In E=mc2, what units of measurement was Einstein using?
Dear Straight Dope:
Recently I have been studying Einstein's theories of relativity. I am not a physicist or mathematician, but they are obviously among the greatest concepts in human history, and I think it behooves any thinking person to try and understand them at least once.
So, I'm frowning along, my head hurting a bit, and I come inevitably to the famous E=mc2, the only math equation to be a worldwide household word, and I find that just the sight of this equation irritates hell out of me. Why? Because for goodness' sake, what units of measure are being used here? What exactly does he mean by "energy": Ergs? Volts? Footpounds? Watts? How about "mass": Pounds? Grams? Tons? Ounces? And what about "speed of light": Miles an hour? Metres per second? Inches per century? Just what units of measurement are being plugged into these variables?
The atomic bomb has shown us that practical application of the equation yields tangible, predictable, woeful results, so someone must know what he's talking about, but I haven't seen it explained yet. To me the equation might as well read Grapefruit=Acorn Squash x Nectarine2.
Obviously I'm missing something; but what the hell is Einstein talking about? Any energy you can shed on this for me would be greatly appreciated.
SDStaff Karen replies:
Oh, for crying out loud. Energy in watts?
Equations such as E=mc2 are independent of units of measurement. The units attach themselves to the values, which is why physicists and mathematicians prefer to think and write equations in terms of concepts instead of numbers. For example, let's say I have a piece of string. You and I can agree that the string has a length l, a fundamental attribute independent of its value. Given that the string has the attribute length, I can answer questions such as: what is half the length, or the area of a circle enclosed by the string, and express those answers in terms of the original concept, the length l.
If I do wish to give a value to the length of the string, I could say it's 12 inches, or 0.3048 meters or 1.52 millifurlongs. Those are all different expressions of the same length. The choice of units+value is based on convenience, personal preference, or local law. [Aside: computers, like freshman physics students, are notorious for only expressing numbers and not attaching the units. This is why NASA can get screwed when one part of the computer program says the length is "12" and another part is expecting "0.3048". While freshman physics students lose a couple points on their exams, NASA loses an entire mission, so I say the freshman should stop whining. You've got to attach units to make the numbers meaningful.]
Energy has dimensions of mass*length2/time2. Some popular units for energy are joule, erg, calorie, and electron-volt. You buy energy from the power company in units of kilowatt-hours. (It should be called the energy company — power in physics is a distinctly different concept.)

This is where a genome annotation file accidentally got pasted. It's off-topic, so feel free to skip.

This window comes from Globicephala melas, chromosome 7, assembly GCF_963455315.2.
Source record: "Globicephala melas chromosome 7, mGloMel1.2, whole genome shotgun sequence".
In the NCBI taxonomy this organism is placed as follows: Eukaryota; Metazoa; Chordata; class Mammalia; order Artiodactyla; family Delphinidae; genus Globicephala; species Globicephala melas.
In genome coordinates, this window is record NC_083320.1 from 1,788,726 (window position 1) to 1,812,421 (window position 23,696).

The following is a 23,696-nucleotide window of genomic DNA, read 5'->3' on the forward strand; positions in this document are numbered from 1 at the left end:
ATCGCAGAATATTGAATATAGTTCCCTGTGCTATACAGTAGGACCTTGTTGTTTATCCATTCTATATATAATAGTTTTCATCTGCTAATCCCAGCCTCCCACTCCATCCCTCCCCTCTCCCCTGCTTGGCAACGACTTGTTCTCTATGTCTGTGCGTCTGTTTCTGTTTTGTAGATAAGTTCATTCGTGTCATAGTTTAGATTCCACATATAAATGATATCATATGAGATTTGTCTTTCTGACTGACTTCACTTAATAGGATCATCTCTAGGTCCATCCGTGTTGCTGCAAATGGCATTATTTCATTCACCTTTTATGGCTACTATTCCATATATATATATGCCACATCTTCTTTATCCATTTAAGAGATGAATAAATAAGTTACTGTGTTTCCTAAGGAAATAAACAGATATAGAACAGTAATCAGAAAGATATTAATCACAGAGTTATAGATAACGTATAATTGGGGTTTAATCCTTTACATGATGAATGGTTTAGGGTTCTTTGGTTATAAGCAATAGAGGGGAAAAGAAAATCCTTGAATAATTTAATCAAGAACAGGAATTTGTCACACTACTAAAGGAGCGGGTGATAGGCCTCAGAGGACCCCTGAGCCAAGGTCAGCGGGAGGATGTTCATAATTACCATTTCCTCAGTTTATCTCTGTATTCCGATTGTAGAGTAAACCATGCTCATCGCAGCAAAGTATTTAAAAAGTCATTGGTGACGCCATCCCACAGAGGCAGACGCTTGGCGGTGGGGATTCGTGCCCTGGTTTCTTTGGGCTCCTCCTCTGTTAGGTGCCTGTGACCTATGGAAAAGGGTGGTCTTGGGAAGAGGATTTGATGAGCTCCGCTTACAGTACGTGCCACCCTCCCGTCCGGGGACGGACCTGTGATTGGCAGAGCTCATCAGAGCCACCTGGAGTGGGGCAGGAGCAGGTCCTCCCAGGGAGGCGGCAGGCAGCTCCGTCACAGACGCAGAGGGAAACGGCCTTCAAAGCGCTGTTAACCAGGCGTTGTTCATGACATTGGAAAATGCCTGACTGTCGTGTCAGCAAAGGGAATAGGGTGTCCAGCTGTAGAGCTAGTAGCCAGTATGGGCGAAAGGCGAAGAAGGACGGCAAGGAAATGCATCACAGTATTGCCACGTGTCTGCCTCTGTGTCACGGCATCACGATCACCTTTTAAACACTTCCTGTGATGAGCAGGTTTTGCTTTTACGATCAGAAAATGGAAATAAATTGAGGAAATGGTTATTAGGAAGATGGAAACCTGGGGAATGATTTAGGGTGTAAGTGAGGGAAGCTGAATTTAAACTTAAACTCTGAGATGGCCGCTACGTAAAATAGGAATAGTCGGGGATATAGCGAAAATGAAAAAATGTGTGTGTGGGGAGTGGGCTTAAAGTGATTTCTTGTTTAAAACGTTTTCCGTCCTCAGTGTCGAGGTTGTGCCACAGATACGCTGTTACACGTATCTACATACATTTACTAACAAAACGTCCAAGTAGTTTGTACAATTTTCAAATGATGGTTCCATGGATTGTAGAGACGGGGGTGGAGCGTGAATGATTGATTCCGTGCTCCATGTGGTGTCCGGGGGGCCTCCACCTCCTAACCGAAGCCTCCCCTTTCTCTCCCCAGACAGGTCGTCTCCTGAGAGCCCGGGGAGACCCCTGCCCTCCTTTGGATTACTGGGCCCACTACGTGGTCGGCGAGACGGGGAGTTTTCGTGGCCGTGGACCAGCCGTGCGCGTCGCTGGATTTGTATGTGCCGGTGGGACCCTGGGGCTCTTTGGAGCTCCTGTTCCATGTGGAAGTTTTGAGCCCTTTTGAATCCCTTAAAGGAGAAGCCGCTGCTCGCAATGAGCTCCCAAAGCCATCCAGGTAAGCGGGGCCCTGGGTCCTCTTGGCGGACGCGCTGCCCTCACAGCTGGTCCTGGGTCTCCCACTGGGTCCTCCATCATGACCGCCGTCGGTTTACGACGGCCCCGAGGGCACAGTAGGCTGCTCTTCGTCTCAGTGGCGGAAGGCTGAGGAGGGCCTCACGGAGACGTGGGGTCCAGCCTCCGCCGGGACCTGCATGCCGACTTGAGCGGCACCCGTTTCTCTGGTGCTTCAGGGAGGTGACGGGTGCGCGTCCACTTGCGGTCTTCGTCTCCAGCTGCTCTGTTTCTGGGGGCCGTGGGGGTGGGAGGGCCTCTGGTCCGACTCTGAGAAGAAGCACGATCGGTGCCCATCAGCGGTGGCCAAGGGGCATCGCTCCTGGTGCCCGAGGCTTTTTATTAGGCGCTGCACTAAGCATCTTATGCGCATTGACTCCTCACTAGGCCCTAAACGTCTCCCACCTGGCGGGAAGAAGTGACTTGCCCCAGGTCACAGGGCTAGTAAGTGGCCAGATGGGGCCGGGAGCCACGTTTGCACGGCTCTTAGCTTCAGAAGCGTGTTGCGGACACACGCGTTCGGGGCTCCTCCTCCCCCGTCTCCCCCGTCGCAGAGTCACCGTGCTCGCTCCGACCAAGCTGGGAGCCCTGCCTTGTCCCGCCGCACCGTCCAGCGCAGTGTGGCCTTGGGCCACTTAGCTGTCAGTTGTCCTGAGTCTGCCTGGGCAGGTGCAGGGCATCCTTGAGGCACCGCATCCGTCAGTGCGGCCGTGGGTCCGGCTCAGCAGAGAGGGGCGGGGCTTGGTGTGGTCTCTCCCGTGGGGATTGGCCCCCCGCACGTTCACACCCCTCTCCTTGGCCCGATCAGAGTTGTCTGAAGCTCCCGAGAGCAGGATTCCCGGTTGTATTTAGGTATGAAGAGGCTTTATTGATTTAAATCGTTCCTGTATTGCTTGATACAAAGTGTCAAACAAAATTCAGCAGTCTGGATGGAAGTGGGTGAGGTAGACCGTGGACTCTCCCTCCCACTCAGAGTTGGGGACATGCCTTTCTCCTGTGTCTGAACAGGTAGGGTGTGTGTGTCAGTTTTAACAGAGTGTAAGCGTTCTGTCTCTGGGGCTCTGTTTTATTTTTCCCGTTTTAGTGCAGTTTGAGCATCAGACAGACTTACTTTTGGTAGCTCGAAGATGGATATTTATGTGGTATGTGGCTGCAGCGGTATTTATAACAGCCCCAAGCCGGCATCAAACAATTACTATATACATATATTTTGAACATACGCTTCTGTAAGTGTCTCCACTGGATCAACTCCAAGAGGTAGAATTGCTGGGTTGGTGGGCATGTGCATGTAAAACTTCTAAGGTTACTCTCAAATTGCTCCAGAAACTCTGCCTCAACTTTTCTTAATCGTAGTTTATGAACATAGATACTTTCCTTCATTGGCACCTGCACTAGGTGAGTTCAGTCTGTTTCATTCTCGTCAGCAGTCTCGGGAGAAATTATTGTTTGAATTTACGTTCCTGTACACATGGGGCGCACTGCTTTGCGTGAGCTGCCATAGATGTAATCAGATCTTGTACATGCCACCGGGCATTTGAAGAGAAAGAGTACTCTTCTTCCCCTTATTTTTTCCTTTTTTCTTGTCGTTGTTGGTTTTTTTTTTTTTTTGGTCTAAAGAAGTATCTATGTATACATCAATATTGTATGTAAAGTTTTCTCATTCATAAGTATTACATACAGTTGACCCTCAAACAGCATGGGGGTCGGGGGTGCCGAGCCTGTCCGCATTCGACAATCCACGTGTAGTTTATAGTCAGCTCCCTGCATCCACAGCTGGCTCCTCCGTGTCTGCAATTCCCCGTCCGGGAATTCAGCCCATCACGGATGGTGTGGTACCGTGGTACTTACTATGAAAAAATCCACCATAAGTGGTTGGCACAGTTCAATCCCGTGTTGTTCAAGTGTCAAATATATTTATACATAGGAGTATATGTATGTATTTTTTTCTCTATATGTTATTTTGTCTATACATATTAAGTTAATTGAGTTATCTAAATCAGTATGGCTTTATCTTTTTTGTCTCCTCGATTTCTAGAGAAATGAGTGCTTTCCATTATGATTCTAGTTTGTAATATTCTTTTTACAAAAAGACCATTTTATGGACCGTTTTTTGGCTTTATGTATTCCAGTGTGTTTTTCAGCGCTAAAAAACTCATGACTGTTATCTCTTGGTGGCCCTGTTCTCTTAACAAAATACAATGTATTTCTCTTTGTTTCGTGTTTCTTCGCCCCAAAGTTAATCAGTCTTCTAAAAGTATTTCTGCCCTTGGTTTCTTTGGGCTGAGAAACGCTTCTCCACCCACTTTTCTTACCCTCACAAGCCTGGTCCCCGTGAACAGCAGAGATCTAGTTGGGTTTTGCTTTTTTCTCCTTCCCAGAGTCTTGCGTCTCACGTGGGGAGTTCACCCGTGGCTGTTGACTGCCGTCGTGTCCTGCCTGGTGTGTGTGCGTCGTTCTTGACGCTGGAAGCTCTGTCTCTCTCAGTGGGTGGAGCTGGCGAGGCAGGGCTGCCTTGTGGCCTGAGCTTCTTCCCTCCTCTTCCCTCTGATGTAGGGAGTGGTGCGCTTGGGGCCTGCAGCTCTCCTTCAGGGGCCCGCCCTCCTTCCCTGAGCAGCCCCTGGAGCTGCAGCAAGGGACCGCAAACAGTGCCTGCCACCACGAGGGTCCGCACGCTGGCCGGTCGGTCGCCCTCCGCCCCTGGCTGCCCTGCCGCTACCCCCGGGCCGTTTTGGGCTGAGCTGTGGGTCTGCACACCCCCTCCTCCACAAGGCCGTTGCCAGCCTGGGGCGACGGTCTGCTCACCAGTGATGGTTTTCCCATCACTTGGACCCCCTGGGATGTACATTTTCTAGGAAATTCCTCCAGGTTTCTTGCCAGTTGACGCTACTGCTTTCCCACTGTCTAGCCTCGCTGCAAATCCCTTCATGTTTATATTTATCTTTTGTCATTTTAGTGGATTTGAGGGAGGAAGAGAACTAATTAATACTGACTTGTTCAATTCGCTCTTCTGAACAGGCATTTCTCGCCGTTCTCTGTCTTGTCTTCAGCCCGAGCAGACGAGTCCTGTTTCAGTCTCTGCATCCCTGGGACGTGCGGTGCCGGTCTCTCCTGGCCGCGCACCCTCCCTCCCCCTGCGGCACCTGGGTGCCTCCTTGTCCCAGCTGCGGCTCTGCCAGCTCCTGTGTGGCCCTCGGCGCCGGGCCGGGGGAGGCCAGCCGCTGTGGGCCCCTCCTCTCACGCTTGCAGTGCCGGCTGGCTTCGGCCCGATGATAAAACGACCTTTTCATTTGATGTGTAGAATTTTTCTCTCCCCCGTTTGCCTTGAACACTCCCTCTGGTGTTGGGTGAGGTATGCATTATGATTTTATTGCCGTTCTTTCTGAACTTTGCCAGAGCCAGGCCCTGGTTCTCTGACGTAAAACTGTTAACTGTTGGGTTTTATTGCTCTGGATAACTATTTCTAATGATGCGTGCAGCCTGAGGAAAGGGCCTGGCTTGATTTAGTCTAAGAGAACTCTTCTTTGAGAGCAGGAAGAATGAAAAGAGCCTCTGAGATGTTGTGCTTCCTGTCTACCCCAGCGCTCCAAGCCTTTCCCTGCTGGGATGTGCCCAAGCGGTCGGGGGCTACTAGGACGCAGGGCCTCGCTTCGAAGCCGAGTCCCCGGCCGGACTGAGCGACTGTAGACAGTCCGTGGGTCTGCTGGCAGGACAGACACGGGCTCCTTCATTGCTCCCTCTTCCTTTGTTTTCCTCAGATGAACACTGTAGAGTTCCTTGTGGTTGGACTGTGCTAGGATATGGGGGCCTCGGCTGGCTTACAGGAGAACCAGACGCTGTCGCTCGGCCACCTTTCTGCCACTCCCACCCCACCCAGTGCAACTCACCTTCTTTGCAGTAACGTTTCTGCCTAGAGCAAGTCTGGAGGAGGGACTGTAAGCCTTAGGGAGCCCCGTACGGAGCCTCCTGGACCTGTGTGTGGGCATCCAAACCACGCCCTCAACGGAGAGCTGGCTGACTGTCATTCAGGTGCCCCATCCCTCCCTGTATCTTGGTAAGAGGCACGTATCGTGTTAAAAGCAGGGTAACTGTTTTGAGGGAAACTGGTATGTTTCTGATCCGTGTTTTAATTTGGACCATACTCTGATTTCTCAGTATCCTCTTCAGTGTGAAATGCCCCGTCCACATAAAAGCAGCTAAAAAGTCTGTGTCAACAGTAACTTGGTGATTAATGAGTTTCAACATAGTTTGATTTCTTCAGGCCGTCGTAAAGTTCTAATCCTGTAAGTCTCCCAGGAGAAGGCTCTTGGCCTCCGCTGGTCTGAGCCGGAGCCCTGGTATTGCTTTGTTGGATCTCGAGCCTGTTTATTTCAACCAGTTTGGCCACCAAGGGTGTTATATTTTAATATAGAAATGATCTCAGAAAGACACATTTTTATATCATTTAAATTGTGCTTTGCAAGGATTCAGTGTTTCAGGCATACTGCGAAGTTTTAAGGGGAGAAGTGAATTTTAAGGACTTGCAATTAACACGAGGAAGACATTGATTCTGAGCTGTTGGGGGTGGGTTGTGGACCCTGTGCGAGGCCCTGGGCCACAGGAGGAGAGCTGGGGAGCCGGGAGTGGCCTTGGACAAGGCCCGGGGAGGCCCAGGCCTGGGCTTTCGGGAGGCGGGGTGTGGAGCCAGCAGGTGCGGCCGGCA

As for the meaning of E=mc2, it basically says mass is a form of energy. To put it another way, there is a form of energy that is associated with mass, just as kinetic energy is associated with speed, potential energy is associated with location in a gravitational or electric field, heat energy is associated with temperature, etc. The c2 is a conversion constant just as m/2 is the conversion constant between kinetic energy and speed2, mg is the conversion constant between potential energy and location, and Boltzmann's constant k is the conversion constant between heat energy and temperature. The speed of light of course is a very large number, so E=mc2 tells you mass contains an large amount of energy. The atomic bomb is testimony to that.
The mass of an object is a dense, difficult-to-convert form of energy. Think of it as "frozen concentrate" energy. In most of your daily, mundane interactions, mass is conserved, so when you add up all the forms of energy, you have an mc2 on each side of the equation and they cancel each other out. But as you point out, E=mc2 can be used for practical purposes by converting some atomic bomb mass into explosion (=kinetic+heat) energy. Also for some impractical purposes like annihilating high kinetic energy electrons and positrons to create high mass B and anti-B mesons.
In fact, in particle physics E=mc2 is used so frequently that particle physicists end up measuring mass in units of energy. For instance, an electron has a "mass" of 511 keV (kilo electron volts). It's like saying San Jose is 60 minutes south of San Francisco — we both know I'm not measuring distance in units of time, we both understand an implicit conversion factor "at freeway speeds of around 60 miles/hour." To be totally accurate, particle physicists should say 511 keV/c2, but the c2 conversion factor is typically implicitly understood, and it's very handy to have things pre-multiplied by c2. Particle physicists also pretend that Planck's constant, h/2p, is exactly equal to 1 — no units whatever. But perhaps that's best left for your next physics lesson.